Then the third part, he said, was created to depict Habibie’s vision for his country–one that would one day be much more, and very advanced in technology, instead of the one still lacking behind its neighbours. Although a president, Habibie himself is initially an engineer, and more known as one, and during his short-term presidency, he did managed to fulfil the dream of having constructed a plane. Although sadly the project discontinued, nor did it receive as much appreciation as it should have deserved, it was a success, and that was one of the dreams of a-high-tech-Indonesian dream coming true. So Sukarlan made this third part as an embodiment of this effort, one that he warned would be really fast-paced. I have to admit, though, that although the first and the last part still could not replace the second part’s place in my heart, part of the enjoyment for the other two was actually watching each of the musician expressed themselves as they incorporated themselves with the instrument they played. So serious, and yet, very lively, and so dedicated. Some of them, I even imagined might have played it just like breathing just like me holding back my breath as I became too awestruck by their playing and finally sighed when there was a stop between one not and another, or as the pace slowed down and soften and then I took another long, deep, happy sigh. Of course I cannot speak for the musicians, but oh, maybe, just, maybe, right?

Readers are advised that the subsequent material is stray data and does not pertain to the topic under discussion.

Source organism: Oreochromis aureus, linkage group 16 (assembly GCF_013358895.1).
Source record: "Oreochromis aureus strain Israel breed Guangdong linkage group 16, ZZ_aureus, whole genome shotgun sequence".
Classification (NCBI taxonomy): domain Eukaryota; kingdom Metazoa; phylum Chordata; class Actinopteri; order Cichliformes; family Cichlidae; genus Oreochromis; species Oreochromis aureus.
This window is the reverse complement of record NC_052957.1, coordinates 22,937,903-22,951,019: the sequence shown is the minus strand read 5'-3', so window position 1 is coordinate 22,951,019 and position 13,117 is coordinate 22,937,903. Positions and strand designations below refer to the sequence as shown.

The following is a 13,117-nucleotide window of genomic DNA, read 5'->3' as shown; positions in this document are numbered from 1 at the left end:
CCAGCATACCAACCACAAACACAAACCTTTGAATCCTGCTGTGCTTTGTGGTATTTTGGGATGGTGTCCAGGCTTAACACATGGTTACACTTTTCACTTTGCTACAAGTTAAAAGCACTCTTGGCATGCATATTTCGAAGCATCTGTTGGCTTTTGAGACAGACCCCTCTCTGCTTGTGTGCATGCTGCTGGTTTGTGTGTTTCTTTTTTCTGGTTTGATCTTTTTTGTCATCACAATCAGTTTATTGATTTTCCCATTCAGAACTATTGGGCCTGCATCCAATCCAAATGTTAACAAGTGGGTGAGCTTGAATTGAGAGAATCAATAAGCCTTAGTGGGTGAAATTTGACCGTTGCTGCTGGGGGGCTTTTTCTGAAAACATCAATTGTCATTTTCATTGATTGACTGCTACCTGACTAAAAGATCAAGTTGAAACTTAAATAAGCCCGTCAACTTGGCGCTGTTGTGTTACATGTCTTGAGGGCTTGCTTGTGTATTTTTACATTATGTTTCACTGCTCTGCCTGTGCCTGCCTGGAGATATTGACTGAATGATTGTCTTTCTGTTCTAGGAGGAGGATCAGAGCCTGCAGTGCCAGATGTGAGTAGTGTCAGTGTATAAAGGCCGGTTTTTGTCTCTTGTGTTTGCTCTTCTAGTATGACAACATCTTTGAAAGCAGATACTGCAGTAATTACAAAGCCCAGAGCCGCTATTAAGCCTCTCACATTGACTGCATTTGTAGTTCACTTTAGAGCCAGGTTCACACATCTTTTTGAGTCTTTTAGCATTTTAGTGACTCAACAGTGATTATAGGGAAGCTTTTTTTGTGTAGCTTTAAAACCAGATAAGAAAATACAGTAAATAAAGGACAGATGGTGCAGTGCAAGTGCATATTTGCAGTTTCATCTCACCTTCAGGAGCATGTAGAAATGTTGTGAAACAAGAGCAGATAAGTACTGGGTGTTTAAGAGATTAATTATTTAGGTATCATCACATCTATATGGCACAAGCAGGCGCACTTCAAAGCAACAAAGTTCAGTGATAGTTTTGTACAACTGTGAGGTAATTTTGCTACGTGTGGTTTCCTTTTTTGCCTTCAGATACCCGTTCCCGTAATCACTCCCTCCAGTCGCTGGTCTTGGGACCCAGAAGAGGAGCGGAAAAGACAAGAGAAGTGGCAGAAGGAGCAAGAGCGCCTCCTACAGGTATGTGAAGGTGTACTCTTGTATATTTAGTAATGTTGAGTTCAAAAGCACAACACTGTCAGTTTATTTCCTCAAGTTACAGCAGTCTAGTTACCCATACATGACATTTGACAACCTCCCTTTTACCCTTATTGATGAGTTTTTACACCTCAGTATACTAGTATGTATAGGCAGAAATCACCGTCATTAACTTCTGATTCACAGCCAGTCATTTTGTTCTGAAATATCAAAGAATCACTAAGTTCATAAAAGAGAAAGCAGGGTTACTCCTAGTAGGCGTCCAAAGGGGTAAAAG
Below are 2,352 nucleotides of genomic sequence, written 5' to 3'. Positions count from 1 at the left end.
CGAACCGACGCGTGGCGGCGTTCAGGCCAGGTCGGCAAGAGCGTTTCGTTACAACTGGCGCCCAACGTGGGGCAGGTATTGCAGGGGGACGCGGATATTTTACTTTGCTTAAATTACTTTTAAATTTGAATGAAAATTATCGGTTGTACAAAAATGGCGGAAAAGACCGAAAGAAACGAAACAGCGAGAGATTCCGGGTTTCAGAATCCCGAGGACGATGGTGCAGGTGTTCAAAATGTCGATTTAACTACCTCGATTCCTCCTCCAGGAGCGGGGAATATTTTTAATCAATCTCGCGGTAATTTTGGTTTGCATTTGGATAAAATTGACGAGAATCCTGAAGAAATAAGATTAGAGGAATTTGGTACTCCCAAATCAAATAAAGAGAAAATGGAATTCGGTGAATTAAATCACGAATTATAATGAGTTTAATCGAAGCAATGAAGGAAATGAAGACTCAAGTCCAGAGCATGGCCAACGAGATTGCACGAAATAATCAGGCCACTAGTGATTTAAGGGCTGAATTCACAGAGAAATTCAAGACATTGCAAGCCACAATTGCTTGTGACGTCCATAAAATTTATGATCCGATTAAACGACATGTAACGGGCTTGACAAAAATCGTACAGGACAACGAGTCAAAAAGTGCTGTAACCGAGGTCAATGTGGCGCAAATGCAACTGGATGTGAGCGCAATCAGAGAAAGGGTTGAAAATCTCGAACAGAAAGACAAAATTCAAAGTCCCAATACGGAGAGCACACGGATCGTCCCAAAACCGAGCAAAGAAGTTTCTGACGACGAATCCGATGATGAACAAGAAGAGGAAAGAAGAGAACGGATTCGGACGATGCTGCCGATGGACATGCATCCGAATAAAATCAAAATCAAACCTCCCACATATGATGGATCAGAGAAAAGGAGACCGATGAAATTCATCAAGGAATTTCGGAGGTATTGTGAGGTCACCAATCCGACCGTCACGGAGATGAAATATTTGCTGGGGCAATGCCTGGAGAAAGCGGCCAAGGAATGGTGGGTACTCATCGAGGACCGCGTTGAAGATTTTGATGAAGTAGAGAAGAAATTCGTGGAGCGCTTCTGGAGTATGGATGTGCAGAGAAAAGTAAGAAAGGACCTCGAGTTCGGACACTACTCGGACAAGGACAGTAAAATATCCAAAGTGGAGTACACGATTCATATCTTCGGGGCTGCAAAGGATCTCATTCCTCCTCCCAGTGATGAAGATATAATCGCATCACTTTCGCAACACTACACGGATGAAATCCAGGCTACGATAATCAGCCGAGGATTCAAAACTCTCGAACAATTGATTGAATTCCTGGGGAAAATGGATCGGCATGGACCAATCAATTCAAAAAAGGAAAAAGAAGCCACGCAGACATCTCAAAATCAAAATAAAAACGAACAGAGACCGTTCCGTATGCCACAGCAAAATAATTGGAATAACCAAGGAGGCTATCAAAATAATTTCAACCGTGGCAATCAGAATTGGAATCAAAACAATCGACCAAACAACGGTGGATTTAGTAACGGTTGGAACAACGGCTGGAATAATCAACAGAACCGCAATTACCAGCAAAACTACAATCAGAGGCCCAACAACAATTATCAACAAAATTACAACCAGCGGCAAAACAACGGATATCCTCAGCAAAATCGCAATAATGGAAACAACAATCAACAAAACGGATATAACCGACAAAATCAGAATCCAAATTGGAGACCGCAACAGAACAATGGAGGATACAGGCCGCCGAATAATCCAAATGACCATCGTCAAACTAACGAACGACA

It was, after all, a chamber orchestra of no more than than 10 people playing–I’m afraid that I might inaccurately name or describe each instrument, though, so instead I would just attach along a picture and a video–yet the music produced was… overwhelmingly grand, and I don’t think the word “grand” is the word I need in order to do justice to the whole performance. I am at loss for words. I would not consider myself as someone knowledgeable in music, but I do enjoy very much the soft, repetitive, beautiful sound serving as the trivial background accompanying the solo–so much that in every musical performance I watched (Hisaishi’s concert in Budokan, The Lion King on Broadway, the musical play and movie of Les Misérables), I always intentionally looking for those “trivial” sounds. I would then imagine each of those sound as one of the many, but each one a unique, one-of-a-kind, as if each is equipped with a certain character, and then united and combined, forming a beautiful harmony as an important background for the solo. Trivial, but important, that they may be played unnoticed, yet when you take out those elements, the solo performance would be… Boring. In this case, in all three parts, I think it is safe to say that my favorite sounds in all three movements were the wind instruments. I fucking love the sounds they produced.

I tried to get the names of each musician online since I think they played wonderfully and deserve credits, but alas, I could find none. Nor would I trust my memory, since I was focusing more on the music instead of the names.
I tried to get the names of each musician online since I think they played wonderfully and deserve credits, but alas, I could find none, except for Anthony Hartono, the pianist, and Giovani Biga, the concert master (the violinist standing on the far left). Nor would I trust my memory, since I was focusing more on the music instead of the names.

P. S. I would admit that my knowledge describing any musical terms necessary is inadequate, hence, should I used any incorrect term to describe any movement, or expression and the likes, do forgive me.

P. S. S. This video below shows a glimpse of the similar show of the same tribute held last year, consisting of some of the same musicians playing yesterday: